I worked briefly as a steel worker, but I consider myself more of an honorary member. My dad spent almost 45 years at Wisconsin Steel and he made me promise that I would never go to work in the steel mills. So I embarked in business—the business of politics and government jobs. I worked as an organizer and opened what we call the Friends of Labor back in the days when the mills were still working and there were a number of strikes back then late ‘70s early ‘80s. I was living in the suburbs at the time and working on a strike assistance committee, and I happened to own a building in downtown Harvey with a partner that was the president of a steel worker local that I had helped support and organize, so we became a strike headquarters.
Tom’s phone keeps ringing, and by this point he’s just decided to turn it off. He’s a busy man, but excited to talk about the labor history in Chicago.
You can hardly find anybody in this area that works in steel. There’s hardly any steel manufacturing being done in the city of Chicago, all the big mills are closed. Finkl Steel is going to be moving out here. They’re taking over what formally was Versa-Steel.
Joshua Williams just graduated from the arts-focused charter school he attended alongside Lisa Gardner, called Innovations High School. He’s a tall young man, lanky, and quick to laugh or smile at any joke uttered. Even those, it seems, that merely pass through his mind. He just got his first job—OK, maybe his second, technically— in a coffee shop across the street from Union Station. And so far, he loves it.
I love Chicago, period. I love the city. I love being in the atmosphere, everybody moving and going places and doing things. I feel a sense of importance when I’m down there, ‘cause it’s like you’re either going down there to do business or going shopping or you know everybody. I just love going downtown. There’s nothing like downtown Chicago.
Tom Shepherd, local historian and go-getter, has been fighting Wal-Mart’s intended move into his historic Pullman neighborhood. To Shepherd, the runs counter to the area’s connection to the early days of the American labor movement, but the big box store has a in common with Pullman’s idea of a company town.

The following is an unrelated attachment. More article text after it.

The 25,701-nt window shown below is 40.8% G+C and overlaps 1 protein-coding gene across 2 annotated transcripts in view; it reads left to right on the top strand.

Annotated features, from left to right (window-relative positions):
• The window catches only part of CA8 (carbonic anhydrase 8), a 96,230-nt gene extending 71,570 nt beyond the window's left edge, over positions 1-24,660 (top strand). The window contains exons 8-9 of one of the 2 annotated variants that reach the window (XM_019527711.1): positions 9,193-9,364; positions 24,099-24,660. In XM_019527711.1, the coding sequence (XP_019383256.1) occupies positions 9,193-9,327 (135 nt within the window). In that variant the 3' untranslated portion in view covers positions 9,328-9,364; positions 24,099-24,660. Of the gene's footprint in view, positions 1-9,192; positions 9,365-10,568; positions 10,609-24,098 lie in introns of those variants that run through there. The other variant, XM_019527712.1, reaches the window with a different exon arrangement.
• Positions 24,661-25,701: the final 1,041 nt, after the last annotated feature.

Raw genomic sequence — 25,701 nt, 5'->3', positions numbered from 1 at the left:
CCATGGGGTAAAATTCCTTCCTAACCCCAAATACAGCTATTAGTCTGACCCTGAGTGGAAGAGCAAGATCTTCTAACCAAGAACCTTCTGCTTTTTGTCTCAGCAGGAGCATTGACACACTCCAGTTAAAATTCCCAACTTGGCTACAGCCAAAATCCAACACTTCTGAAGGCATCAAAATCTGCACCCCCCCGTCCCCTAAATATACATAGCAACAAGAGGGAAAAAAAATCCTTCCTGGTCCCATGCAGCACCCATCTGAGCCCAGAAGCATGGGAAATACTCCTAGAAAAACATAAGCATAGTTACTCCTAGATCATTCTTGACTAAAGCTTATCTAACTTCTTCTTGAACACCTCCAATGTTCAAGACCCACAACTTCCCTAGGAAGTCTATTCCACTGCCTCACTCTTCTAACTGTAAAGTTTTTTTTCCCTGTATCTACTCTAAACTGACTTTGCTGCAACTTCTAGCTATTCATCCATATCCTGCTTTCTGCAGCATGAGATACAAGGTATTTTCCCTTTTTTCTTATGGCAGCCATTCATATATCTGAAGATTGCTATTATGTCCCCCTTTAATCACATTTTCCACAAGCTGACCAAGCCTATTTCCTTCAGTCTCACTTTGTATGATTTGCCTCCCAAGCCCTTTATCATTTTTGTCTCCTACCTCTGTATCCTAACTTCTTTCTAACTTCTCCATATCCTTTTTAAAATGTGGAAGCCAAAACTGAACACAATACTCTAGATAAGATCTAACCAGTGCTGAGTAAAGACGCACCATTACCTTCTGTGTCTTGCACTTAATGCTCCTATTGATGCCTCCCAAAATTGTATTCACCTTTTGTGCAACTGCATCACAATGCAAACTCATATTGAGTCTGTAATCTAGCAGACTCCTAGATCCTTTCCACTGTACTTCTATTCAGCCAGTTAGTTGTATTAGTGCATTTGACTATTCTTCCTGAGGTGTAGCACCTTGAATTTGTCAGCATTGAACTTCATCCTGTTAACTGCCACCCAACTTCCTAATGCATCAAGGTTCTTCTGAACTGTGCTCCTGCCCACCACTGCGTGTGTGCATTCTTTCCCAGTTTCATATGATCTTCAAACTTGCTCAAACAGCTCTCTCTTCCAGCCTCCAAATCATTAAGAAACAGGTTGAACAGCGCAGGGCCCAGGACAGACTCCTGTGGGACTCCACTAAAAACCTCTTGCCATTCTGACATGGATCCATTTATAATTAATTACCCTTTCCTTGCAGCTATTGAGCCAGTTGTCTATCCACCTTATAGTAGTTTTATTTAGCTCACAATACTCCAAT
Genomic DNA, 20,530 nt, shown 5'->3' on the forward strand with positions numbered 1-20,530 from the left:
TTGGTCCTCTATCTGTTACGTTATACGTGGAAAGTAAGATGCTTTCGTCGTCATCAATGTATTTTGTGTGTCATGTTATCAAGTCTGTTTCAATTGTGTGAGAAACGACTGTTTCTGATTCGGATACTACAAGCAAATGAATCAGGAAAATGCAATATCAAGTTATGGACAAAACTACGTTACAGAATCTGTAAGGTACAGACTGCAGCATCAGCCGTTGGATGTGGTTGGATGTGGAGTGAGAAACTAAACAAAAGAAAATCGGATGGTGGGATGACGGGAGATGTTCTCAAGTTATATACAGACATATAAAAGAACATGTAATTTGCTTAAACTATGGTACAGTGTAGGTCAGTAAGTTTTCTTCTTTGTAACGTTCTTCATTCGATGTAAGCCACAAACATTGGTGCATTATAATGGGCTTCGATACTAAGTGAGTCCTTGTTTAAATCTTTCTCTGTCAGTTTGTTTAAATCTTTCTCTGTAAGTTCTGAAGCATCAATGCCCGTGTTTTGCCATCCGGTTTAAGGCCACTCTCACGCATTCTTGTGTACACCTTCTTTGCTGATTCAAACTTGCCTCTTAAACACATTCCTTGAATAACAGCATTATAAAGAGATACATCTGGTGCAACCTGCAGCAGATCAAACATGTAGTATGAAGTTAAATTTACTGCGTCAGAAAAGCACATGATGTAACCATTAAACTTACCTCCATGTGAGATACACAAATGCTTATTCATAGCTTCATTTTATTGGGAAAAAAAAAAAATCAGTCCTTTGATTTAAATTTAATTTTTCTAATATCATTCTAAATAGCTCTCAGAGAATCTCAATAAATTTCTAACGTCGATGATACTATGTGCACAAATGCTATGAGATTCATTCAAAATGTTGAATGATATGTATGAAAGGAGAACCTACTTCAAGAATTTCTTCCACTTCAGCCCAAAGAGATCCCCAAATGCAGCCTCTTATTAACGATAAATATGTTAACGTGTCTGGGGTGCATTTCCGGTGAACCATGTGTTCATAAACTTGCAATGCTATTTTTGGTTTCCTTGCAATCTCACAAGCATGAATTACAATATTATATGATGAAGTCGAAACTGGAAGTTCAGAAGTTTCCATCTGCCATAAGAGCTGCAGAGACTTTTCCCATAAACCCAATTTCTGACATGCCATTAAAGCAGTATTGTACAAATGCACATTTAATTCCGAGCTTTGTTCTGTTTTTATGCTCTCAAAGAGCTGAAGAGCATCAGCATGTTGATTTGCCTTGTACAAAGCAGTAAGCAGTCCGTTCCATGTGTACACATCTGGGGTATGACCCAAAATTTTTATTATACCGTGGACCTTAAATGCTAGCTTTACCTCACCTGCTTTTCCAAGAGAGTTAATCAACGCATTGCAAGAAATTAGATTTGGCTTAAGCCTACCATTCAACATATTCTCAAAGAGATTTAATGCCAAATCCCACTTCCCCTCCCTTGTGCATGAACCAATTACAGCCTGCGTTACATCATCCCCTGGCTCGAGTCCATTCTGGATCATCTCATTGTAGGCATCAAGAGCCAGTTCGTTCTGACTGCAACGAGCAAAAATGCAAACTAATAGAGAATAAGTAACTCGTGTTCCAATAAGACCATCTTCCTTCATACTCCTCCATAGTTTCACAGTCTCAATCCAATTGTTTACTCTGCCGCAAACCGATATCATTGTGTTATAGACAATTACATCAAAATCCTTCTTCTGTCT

This neighborhood of course was built by George Pullman. He came out here with a grand vision in 1882. Most of the homes around here were remarkably built up within a year or two. At that time it was quite an achievement, and was heralded throughout the country, indeed throughout the world, as a real accomplishment that an industrialist was building a model town for his employees.
Tom grew up on the South Side. Although he spent a few years living in the suburbs, he came back to the South Side after retiring . . . and now, he says, he’s back in action.
A friend of mine who I visit in Florida every year, he grew up over here and moved to the north side as soon as he could get out of the household. He helped to open my eyes to another world on the other side of Madison Street. He used to bring the Reader out. He’d say, Tom, I’m gonna bring the Reader—you know what it was like. It used to be, Oh man, I gotta haul this Reader down, it’s gonna be another few pounds. And now it’s like, I’ll put it in my back pocket. I brought my friend in Florida the Reader and he was—I thought he was gonna break down in tears when I brought it out. It’s just like every other publication, eradicated practically. All those writers they had, and those full feature articles that you don’t find anymore.
I can’t stand picking up the newspaper and seeing something that’s presented as a story that you know was just hand-delivered as a fluff piece from a corporation. And then people pick that up and read it and say well it was written.
I’ve always been a crazy newshound my whole life.
Lisa was explaining that she doesn’t spend much time with friends after school.
So what do you like to do for fun?
To tell the truth, I don’t even watch TV. TV just doesn’t really interest me. I’m on Facebook. I go on Facebook, I would say, every other day. Facebook is a lot of drama. It don’t do nothing but put your business out, ‘cause everybody writing on each others’ wall, talking about whoever doing whatever, like the world wanna know. It’s just a lot of drama on Facebook. You get a lot of people in trouble. I don’t even go there. MySpace, I haven’t been on that since last year.
There’s a lot of people I think I can meet and I become friends with. I don’t like to be in the public a lot. I couldn’t go to a club—it’s too crowded, and there are too many people. I don’t like to be around a lot of people. I don’t like to be around young people because they like to fight. I don’t wanna be around all that. I try to stay away from trouble as much as I can. I guess because of the way I look, people always assume I got an attitude, so I just try to stay away from people.